Millennials hit 30: It’s the economy, not us

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from NBCNews,

Turning 30 used to mean hitting your stride as an official adult. But for many of the country’s millennials, it feels like being stuck in perpetual late adolescence.

Marriage eludes many. Children? Not anytime soon. Most millennials have some sort of job, but for many a career seems unobtainable. A home of their own? Lots of them have had to move back in with mom and dad or shack up with roommates. That’s not the place where many millennials expected or wanted to be as they hit their third decade.

Of course, some millennials have managed to navigate the early years of adulthood just fine. But for many, 30 is looking a lot like 20 used to as the generation that began with so much promise has fallen behind on nearly every adult milestone.

What happened? One major culprit, say many millennials: The lousy economy.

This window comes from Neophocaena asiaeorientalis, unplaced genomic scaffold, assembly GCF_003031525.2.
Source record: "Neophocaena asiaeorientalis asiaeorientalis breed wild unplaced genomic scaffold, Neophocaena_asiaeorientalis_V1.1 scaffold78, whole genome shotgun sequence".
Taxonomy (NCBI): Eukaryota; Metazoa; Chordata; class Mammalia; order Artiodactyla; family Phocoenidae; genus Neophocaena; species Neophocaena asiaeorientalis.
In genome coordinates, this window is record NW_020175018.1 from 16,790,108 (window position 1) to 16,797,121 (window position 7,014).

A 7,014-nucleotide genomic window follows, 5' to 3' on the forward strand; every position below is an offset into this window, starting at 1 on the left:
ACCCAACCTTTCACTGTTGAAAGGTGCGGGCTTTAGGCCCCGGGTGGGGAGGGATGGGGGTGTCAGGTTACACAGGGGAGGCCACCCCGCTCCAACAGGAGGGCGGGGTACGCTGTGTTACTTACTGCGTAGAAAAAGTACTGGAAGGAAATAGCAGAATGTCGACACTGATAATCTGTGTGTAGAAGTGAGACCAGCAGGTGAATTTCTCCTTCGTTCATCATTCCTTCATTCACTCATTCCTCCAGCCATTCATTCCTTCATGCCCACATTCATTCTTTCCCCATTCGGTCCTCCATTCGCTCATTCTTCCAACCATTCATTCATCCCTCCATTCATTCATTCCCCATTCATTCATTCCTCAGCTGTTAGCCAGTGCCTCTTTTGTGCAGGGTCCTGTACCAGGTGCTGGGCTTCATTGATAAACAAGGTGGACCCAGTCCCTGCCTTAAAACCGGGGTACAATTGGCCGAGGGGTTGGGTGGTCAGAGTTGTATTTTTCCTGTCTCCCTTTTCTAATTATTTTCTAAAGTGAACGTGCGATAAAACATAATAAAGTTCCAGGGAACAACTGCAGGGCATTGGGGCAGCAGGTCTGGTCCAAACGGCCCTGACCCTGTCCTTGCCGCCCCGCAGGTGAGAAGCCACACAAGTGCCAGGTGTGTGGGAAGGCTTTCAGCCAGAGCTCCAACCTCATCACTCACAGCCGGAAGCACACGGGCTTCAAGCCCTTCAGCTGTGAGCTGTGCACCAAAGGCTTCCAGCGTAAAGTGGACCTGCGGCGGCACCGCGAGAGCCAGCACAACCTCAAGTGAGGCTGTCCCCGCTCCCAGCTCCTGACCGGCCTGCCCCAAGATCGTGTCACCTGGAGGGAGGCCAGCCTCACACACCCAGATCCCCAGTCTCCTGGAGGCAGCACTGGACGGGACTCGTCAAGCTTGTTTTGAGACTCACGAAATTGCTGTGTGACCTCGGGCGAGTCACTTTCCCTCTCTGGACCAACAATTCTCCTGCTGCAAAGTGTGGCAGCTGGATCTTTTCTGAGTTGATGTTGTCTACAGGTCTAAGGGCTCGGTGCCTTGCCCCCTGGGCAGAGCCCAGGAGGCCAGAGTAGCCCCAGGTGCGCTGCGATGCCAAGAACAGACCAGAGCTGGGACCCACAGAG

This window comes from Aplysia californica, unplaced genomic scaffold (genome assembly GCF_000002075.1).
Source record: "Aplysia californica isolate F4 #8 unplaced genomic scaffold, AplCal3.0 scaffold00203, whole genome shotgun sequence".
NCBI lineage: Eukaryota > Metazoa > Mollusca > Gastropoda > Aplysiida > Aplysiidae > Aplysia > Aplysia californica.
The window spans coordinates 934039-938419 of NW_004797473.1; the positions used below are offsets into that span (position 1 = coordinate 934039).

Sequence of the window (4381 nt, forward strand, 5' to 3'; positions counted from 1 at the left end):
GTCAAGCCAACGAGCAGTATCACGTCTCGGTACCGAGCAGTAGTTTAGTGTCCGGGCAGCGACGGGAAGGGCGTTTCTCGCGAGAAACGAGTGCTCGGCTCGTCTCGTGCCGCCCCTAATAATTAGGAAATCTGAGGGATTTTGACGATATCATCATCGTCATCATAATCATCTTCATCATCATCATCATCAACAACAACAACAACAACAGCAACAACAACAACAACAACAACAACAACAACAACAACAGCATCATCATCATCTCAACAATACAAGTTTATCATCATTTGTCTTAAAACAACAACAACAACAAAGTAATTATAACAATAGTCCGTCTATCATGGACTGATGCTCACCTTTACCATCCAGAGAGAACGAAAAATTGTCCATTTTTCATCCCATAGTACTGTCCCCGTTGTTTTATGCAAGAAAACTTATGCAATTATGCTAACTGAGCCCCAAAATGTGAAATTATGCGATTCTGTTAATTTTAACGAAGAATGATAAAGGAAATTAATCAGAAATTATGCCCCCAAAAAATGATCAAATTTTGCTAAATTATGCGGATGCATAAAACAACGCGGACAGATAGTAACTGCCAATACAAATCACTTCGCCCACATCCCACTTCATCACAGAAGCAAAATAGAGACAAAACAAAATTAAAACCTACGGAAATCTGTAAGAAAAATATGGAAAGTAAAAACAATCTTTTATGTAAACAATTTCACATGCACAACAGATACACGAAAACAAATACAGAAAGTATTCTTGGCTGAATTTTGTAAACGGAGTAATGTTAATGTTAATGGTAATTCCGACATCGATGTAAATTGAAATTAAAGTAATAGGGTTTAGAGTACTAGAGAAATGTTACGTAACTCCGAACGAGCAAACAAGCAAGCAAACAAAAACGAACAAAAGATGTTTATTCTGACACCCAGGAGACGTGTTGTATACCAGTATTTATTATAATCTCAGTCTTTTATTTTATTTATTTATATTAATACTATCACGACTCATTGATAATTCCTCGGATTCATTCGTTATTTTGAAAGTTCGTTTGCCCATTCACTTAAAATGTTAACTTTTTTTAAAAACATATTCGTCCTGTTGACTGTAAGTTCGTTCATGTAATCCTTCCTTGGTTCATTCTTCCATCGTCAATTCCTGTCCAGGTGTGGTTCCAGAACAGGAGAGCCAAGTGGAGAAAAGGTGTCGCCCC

Milllennials including Trowell say they aspire to the same things their parents’ generation had — and bristle when older Americans say they are lazy, or lack drive and ambition.

“It’s kind of a disillusionment that we’re facing,” Trowell said. “We were told that you can be anything you want, and now here we are and you can’t find a job.”

Millennials are loosely defined as the generation of adults born in the 1980s; the older ones of the bunch are hitting their 30s now. Experts say they’ve been hit particularly hard by the difficult economy because they have launched their careers at a time when job prospects are so dim.

The unemployment rate for younger workers has generally been higher than for older workers throughout the recession and recovery, and those who are working have likely started off lower on the ladder, and making less money, than they might have in a better economy.

Although they have decades to catch up, economists say a slow start in the working world can have a lifelong impact on a person’s earnings potential.

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